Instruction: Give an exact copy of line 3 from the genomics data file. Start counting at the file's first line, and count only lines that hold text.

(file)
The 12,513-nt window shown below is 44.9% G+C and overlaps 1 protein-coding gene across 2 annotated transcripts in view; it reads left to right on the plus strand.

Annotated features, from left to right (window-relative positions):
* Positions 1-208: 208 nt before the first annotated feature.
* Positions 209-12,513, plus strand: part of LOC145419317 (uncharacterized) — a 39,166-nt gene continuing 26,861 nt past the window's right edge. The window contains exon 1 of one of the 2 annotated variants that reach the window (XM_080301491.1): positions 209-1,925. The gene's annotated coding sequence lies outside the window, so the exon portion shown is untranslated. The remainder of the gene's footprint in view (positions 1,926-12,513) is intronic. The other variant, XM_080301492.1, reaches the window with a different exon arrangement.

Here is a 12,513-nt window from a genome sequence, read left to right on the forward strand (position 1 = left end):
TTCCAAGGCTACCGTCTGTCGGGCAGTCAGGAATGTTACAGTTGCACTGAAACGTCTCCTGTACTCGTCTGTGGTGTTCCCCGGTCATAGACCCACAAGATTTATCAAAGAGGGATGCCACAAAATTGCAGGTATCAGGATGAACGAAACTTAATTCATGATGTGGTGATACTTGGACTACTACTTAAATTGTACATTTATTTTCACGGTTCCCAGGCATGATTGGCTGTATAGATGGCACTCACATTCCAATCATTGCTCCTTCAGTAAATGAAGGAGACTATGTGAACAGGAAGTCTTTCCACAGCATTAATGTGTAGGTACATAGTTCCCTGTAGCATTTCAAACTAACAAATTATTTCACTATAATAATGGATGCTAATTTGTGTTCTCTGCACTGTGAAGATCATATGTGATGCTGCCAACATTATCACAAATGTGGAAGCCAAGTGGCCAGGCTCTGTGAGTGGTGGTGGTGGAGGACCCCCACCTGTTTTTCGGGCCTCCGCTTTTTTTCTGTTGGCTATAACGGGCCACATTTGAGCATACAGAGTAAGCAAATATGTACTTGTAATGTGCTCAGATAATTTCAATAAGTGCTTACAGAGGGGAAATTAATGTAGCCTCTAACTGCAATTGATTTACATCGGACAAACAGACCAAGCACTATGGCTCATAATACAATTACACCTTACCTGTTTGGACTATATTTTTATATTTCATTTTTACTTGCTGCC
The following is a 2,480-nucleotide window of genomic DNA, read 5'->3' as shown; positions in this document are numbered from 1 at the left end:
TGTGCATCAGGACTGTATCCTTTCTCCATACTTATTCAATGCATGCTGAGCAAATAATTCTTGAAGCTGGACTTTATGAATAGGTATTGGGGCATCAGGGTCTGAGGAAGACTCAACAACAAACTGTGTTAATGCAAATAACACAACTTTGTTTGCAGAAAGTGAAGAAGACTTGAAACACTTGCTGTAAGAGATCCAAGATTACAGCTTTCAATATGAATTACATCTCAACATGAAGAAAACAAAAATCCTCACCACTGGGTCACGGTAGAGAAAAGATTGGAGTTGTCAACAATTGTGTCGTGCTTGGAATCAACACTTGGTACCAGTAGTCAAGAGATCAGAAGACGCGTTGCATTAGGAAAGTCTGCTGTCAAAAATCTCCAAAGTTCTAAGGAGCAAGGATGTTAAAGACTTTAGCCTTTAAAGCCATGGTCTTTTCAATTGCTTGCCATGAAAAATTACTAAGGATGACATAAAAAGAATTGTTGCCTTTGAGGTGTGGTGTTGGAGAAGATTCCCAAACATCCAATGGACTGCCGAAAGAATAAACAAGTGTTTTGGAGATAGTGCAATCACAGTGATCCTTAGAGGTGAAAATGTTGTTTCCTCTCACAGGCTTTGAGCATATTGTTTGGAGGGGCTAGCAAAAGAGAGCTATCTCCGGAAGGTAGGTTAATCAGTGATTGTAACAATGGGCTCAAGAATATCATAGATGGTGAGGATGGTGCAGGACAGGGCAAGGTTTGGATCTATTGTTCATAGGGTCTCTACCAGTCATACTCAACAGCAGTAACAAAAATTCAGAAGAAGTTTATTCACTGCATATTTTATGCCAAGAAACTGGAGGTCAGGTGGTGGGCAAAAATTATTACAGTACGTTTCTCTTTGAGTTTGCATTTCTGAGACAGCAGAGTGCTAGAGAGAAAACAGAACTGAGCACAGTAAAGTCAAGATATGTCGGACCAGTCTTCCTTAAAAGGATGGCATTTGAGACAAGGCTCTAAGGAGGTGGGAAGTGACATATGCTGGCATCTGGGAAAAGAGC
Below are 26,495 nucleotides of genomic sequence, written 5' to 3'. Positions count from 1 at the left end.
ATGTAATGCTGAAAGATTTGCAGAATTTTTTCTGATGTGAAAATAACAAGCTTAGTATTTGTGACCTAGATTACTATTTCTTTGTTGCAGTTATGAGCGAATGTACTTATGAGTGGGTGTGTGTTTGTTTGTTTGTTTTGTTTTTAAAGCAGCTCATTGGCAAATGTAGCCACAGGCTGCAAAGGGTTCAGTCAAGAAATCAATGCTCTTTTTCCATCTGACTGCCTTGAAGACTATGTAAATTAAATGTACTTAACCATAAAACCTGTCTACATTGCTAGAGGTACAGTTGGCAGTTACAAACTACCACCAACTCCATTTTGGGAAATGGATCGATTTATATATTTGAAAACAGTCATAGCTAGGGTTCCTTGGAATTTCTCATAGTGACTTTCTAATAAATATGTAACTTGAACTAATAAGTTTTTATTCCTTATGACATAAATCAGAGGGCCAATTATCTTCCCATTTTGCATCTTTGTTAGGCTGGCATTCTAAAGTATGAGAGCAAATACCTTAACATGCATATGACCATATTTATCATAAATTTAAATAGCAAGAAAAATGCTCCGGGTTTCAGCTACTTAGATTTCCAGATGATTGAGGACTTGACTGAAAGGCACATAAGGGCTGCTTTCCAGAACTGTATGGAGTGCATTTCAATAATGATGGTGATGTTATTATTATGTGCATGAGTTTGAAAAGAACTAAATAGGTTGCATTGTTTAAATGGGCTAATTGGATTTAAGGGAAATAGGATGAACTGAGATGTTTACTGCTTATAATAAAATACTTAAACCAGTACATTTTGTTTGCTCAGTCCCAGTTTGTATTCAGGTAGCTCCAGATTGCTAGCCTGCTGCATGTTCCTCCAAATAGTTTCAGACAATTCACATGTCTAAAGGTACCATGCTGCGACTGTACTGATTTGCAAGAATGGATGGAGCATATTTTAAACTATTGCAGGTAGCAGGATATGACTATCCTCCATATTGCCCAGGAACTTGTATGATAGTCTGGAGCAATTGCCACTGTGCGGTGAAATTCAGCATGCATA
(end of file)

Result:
* Positions 1-208: 208 nt before the first annotated feature.